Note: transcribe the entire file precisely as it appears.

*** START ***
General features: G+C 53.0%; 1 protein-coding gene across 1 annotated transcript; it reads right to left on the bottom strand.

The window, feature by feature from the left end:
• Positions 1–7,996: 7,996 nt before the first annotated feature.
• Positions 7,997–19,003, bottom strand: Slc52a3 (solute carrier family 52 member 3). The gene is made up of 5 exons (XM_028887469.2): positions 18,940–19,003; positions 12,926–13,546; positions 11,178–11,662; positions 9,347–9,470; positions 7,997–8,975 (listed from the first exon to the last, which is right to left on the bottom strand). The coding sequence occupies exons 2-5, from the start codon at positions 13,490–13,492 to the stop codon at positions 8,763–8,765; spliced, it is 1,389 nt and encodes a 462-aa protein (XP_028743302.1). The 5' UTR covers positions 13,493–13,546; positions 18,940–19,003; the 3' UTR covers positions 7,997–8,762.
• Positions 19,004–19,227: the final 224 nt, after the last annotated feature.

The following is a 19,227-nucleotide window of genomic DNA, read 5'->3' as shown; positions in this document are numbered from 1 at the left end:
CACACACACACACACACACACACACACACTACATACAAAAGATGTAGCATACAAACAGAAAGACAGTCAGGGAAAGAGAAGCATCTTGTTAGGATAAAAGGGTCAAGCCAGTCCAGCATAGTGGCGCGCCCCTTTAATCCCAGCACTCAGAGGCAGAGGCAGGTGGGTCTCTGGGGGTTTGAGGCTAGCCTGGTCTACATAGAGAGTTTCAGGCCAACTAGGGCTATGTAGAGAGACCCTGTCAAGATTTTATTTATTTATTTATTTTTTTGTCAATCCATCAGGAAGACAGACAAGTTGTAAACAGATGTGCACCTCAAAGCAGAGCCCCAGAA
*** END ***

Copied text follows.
General features: G+C 53.0%; 1 protein-coding gene across 1 annotated transcript; it reads right to left on the bottom strand.

The window, feature by feature from the left end:
• Positions 1–7,996: 7,996 nt before the first annotated feature.
• Positions 7,997–19,003, bottom strand: Slc52a3 (solute carrier family 52 member 3). The gene is made up of 5 exons (XM_028887469.2): positions 18,940–19,003; positions 12,926–13,546; positions 11,178–11,662; positions 9,347–9,470; positions 7,997–8,975 (listed from the first exon to the last, which is right to left on the bottom strand). The coding sequence occupies exons 2-5, from the start codon at positions 13,490–13,492 to the stop codon at positions 8,763–8,765; spliced, it is 1,389 nt and encodes a 462-aa protein (XP_028743302.1). The 5' UTR covers positions 13,493–13,546; positions 18,940–19,003; the 3' UTR covers positions 7,997–8,762.
• Positions 19,004–19,227: the final 224 nt, after the last annotated feature.

The following is a 19,227-nucleotide window of genomic DNA, read 5'->3' as shown; positions in this document are numbered from 1 at the left end:
CACACACACACACACACACACACACACACTACATACAAAAGATGTAGCATACAAACAGAAAGACAGTCAGGGAAAGAGAAGCATCTTGTTAGGATAAAAGGGTCAAGCCAGTCCAGCATAGTGGCGCGCCCCTTTAATCCCAGCACTCAGAGGCAGAGGCAGGTGGGTCTCTGGGGGTTTGAGGCTAGCCTGGTCTACATAGAGAGTTTCAGGCCAACTAGGGCTATGTAGAGAGACCCTGTCAAGATTTTATTTATTTATTTATTTTTTTGTCAATCCATCAGGAAGACAGACAAGTTGTAAACAGATGTGCACCTCAAAGCAGAGCCCCAGAA